Now is the time to start talking about alternateplans. What are your family's favorite traditions, and which will you miss the most? Discuss creative ways your family can safely adjust your traditions to make them possible and joyful during a pandemic.
"The idea is to discuss how can you remain connected to the idea behind the meaning of the traditions so that kids (and adults) feel like that normalcy is still there," Hopkins said.
For instance, in a typical year, your extended family may bring food to share at a large Thanksgiving dinner. While the CDC warns that big gatherings are not safe this year, you could recreate the feeling of a shared meal by holding a pie contest or best-looking dessert competition over a virtual Zoom call.
"Or set up a time on Thanksgiving when the entire family joins on a Zoom call to play a game together," Tailor said. "Remind each other that this year we're looking for ways to be safe together but physically apart."
It's important to also keep older family members in mind as you create this year's holiday plans. Many are following COVID-19 protocols and have stayed isolated in order to remain healthy.
Group gatherings via Zoom can be a lifeline for the older generation but not if they don't know how to work the technology. Tailor reminds families to make certain to consider a lesson on group internet chats in advance of the holidays so everyone is comfortable with a virtual party and can take part.
If your family has gotten into the habit of spending time outdoors during the COVID-19 outbreak, include a walk, hike or bicycle ride as part of your holiday plans this year. Spending time outside, even just for a few minutes, will boost your mood and lower stress.
Remember, physical activity also has the added bonus of helping to burn a few of those pumpkin pie, mashed potato and gravy calories.
Of course, some holiday traditions simply won't be possible to celebrate safely during the virus outbreak. Let's say every year your family spends New Year's Eve at Times Square in New York City. It's important to start talking about a different way to celebrate.
"As a family, discuss starting a new tradition or come up with a way to celebrate in the same spirit," Hopkins said. "This year perhaps you agree to a small family-only party to watch the ball drop in Times Square on television."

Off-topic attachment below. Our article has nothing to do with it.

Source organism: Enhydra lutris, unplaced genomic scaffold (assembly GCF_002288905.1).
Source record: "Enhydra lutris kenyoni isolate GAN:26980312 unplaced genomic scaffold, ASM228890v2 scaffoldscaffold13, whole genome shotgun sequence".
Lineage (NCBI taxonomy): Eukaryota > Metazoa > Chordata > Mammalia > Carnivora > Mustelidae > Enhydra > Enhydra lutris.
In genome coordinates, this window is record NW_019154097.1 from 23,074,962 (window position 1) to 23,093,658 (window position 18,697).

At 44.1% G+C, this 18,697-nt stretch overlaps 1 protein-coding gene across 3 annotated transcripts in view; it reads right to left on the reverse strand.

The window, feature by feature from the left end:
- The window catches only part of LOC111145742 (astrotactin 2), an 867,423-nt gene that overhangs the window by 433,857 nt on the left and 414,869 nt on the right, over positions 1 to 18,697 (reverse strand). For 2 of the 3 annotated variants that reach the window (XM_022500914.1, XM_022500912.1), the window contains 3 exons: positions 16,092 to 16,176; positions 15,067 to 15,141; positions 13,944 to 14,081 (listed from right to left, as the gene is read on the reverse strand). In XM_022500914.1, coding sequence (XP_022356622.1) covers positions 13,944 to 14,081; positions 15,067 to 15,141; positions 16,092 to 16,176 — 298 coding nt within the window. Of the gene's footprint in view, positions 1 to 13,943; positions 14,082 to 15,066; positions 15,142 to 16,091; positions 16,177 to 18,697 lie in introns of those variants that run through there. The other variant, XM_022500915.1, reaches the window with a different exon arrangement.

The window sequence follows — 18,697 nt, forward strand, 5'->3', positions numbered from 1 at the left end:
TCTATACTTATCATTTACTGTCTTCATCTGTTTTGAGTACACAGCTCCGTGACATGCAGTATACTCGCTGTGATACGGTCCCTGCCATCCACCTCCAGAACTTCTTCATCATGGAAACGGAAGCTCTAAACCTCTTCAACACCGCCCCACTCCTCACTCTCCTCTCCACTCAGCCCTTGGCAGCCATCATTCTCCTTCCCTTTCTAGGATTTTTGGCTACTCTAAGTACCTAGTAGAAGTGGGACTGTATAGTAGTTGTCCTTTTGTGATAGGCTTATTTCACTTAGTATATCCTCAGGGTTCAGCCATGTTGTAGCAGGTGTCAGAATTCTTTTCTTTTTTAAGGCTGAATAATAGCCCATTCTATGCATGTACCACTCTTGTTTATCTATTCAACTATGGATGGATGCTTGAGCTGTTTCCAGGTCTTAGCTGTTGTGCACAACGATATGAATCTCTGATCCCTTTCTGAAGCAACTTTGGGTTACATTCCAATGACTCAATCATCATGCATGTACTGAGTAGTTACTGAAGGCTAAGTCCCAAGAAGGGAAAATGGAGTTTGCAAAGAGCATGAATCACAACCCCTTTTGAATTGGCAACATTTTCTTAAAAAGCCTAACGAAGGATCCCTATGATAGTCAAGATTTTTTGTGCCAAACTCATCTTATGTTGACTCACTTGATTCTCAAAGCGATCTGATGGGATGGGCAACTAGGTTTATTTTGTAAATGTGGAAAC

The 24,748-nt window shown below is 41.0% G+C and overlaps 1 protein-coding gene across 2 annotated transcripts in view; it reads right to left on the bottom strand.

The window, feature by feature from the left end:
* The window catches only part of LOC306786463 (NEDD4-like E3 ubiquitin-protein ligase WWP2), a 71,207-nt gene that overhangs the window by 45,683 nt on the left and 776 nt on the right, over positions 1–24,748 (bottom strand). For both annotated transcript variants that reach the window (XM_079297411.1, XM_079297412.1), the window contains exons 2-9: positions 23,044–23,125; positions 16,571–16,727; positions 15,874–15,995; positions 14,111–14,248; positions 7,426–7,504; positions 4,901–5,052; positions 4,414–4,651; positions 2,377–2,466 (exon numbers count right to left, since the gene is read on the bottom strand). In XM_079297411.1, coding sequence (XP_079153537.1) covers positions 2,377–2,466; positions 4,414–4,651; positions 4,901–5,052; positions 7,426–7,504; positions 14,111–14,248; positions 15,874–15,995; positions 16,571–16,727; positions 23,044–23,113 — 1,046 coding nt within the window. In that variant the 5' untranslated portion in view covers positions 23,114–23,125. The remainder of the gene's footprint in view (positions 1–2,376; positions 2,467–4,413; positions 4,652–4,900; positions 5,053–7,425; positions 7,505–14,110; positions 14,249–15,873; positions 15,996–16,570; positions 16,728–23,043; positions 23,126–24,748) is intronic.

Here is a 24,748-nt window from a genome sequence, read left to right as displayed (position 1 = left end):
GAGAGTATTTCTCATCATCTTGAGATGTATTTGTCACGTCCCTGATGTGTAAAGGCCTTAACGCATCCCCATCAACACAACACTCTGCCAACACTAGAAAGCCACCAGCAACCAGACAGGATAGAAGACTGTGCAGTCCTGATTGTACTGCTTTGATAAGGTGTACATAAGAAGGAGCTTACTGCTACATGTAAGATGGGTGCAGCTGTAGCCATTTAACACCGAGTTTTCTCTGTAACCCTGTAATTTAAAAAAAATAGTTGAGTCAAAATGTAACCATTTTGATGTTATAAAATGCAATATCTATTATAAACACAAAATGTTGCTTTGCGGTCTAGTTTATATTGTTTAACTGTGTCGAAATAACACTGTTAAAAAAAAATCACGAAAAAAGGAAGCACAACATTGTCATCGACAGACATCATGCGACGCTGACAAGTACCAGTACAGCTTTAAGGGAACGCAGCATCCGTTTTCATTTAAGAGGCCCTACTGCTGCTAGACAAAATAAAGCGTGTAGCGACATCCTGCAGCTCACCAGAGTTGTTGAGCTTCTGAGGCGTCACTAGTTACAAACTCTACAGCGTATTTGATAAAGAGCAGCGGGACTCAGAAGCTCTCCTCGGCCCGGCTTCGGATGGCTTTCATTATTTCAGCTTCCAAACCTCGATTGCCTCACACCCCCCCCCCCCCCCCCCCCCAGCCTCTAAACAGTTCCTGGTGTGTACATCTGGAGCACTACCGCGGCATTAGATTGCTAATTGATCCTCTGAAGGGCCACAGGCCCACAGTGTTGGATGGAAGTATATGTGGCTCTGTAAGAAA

Prioritizing "normalcy" for our kids it is going to serve us, too.
"The traditions of the holidays are just as important to us as it is for them. We just think we're better at ignoring the loss of all these things," Hopkins added.
Prisha Haheu, a young author in Louisville who wrote a book called "Pandemic 2020:A 9 Year Old's Perspective," said "mental health is a very important thing so I have come up with a lot of things to do to keep myself active during the pandemic."
The fifth-grade Lowe Elementary student's book includes tips for thriving from a child's point of view.
"I do a lot of things to keep myself busy like learning to cook recipes with my mom, dancing, talking to my friends and staying positive," she said.
The holidays during 2020 will be different and difficult for everyone, but there is a silver lining if you take the time to look, said Tailor.
"This is our opportunity to be more creative. Instead of all that holiday rushing around we typically do, this year we don't have to rush, we don't have to do all those big things," she said. "I feel like it can help us be more mindful and truly appreciate each other."
Just the blues, or something more?
Feeling extra sour this holiday season? Is it just the holiday blues or something more? Some key signs to look for include changes in mood or behavior that are different from the norm. Here are some questions to ask yourself:
- Does your loved one seem to be more withdrawn than usual?
- Are they sleeping excessively?
- Are they behaving more erratically and impulsively?
- Are they more irritable?
- Do they typically respond quickly to a text or phone call, but now they are not responding at all?
- It's also important to pay attention to the content of what a friend or loved one is talking or writing about.
- Do they avoid talking about future plans? Are they making references of wanting to escape or that they have nothing to live for? These could be cues that someone is feeling hopeless and may even be entertaining serious thoughts of self-harm.
If you notice these types of behaviors, Dr. Monalisa Tailor says to talk to your loved one with a kind and comforting tone. Let them know you are feeling concerned about them suggest they speak with a healthcare professional.
If you’re experiencing a mental health crisis or having thoughts of suicide, go to an emergency room, call the National Suicide Prevention Lifeline at 1-800-273-8255 or visit the National Alliance on Mental Illness site, nami.org, for additional resources.